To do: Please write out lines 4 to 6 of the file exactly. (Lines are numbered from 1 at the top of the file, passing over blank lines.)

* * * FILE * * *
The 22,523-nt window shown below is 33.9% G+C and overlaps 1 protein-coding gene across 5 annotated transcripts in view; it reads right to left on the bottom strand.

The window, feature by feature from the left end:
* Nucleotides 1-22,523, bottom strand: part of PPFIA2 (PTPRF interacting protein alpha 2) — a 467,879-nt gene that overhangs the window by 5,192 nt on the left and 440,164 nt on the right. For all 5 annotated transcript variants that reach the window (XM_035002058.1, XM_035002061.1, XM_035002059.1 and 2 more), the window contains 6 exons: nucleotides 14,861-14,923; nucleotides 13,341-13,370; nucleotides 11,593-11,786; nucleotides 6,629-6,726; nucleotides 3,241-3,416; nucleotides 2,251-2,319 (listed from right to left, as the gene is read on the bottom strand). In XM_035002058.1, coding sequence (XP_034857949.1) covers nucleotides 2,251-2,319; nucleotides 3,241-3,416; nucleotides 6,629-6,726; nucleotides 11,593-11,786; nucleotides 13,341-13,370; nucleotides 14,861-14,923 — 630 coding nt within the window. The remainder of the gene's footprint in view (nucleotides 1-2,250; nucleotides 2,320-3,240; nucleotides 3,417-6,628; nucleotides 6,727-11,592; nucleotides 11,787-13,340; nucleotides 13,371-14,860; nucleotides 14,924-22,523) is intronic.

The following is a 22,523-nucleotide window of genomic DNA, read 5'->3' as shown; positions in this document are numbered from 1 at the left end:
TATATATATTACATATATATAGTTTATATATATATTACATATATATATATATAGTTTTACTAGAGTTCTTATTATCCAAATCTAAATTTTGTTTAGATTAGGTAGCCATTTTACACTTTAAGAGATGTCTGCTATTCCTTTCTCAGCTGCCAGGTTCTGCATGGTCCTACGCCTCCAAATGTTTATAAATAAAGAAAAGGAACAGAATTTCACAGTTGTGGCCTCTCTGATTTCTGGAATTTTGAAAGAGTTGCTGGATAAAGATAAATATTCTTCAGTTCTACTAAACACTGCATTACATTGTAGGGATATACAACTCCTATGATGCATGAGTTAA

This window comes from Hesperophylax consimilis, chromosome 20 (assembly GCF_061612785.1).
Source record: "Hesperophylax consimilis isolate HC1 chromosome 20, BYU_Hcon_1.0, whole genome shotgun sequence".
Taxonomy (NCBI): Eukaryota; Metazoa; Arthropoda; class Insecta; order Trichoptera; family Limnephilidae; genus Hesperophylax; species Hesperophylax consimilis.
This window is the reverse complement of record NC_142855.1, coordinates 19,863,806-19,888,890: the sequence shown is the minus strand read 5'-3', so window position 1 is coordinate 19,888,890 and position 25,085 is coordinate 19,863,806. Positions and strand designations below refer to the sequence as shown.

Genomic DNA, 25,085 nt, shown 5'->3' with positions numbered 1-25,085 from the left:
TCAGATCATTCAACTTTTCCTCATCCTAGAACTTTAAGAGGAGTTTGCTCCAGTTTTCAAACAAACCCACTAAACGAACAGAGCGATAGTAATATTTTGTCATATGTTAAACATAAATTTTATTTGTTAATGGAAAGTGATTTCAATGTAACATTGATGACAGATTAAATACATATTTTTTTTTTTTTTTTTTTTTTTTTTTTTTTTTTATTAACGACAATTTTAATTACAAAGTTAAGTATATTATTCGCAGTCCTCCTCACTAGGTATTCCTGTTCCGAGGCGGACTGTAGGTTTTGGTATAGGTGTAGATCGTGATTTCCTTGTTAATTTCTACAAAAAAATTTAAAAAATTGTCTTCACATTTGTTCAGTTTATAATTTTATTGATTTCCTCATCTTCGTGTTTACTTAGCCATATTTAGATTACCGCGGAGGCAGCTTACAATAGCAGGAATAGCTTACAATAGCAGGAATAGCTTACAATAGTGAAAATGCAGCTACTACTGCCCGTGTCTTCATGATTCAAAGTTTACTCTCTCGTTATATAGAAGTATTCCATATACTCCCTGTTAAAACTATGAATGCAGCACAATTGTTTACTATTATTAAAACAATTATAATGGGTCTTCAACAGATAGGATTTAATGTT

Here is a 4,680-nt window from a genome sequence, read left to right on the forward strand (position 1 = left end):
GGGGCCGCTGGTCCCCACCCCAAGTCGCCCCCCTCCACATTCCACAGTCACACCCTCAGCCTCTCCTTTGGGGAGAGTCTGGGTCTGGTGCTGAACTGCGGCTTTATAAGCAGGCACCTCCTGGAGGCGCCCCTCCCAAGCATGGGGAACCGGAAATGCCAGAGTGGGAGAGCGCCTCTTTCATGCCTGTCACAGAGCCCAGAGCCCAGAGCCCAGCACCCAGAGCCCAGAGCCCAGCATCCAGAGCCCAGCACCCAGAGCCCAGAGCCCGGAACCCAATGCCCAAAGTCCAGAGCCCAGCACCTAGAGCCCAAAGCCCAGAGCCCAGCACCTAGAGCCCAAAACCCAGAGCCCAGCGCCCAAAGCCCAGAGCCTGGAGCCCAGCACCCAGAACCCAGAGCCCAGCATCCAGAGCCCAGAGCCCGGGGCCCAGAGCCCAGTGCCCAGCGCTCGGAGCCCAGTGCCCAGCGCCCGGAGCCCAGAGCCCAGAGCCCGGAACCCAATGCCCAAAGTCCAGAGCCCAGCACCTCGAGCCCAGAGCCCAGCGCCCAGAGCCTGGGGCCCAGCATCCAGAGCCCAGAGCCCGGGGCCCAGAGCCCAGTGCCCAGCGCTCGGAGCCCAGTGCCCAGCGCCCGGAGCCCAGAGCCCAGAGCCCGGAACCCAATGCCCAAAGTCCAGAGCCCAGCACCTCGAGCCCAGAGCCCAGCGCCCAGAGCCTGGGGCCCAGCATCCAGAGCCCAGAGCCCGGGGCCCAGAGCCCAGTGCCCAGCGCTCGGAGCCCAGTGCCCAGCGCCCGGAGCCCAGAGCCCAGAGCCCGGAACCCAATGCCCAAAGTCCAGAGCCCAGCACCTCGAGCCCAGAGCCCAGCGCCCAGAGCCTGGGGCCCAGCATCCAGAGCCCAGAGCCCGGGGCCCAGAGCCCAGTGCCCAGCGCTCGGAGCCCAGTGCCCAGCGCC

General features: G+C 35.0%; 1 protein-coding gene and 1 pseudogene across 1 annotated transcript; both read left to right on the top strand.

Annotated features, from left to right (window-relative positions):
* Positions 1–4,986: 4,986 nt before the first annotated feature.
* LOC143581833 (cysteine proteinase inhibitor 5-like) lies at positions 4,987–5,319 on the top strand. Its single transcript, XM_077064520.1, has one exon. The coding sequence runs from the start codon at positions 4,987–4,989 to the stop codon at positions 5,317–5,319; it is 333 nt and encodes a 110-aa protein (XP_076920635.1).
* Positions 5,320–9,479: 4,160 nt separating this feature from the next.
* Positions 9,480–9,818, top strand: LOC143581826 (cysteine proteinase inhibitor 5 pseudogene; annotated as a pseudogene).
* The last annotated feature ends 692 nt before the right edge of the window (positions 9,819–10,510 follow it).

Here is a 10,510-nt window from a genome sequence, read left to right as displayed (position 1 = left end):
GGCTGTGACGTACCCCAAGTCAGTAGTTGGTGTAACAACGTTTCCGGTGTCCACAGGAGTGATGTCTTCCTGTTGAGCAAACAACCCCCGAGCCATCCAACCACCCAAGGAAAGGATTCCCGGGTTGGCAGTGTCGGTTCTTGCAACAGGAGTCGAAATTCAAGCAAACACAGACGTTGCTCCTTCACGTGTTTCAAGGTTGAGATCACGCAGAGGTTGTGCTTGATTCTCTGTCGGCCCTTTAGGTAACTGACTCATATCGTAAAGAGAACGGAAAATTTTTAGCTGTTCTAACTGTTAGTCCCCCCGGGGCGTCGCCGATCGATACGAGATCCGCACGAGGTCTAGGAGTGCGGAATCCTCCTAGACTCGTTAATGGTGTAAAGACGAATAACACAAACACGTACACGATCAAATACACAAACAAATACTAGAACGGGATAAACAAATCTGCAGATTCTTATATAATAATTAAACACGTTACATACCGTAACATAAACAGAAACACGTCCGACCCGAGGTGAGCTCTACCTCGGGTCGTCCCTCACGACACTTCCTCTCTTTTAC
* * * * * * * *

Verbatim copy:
The following is a 22,523-nucleotide window of genomic DNA, read 5'->3' as shown; positions in this document are numbered from 1 at the left end:
TATATATATTACATATATATAGTTTATATATATATTACATATATATATATATAGTTTTACTAGAGTTCTTATTATCCAAATCTAAATTTTGTTTAGATTAGGTAGCCATTTTACACTTTAAGAGATGTCTGCTATTCCTTTCTCAGCTGCCAGGTTCTGCATGGTCCTACGCCTCCAAATGTTTATAAATAAAGAAAAGGAACAGAATTTCACAGTTGTGGCCTCTCTGATTTCTGGAATTTTGAAAGAGTTGCTGGATAAAGATAAATATTCTTCAGTTCTACTAAACACTGCATTACATTGTAGGGATATACAACTCCTATGATGCATGAGTTAA

This window comes from Hesperophylax consimilis, chromosome 20 (assembly GCF_061612785.1).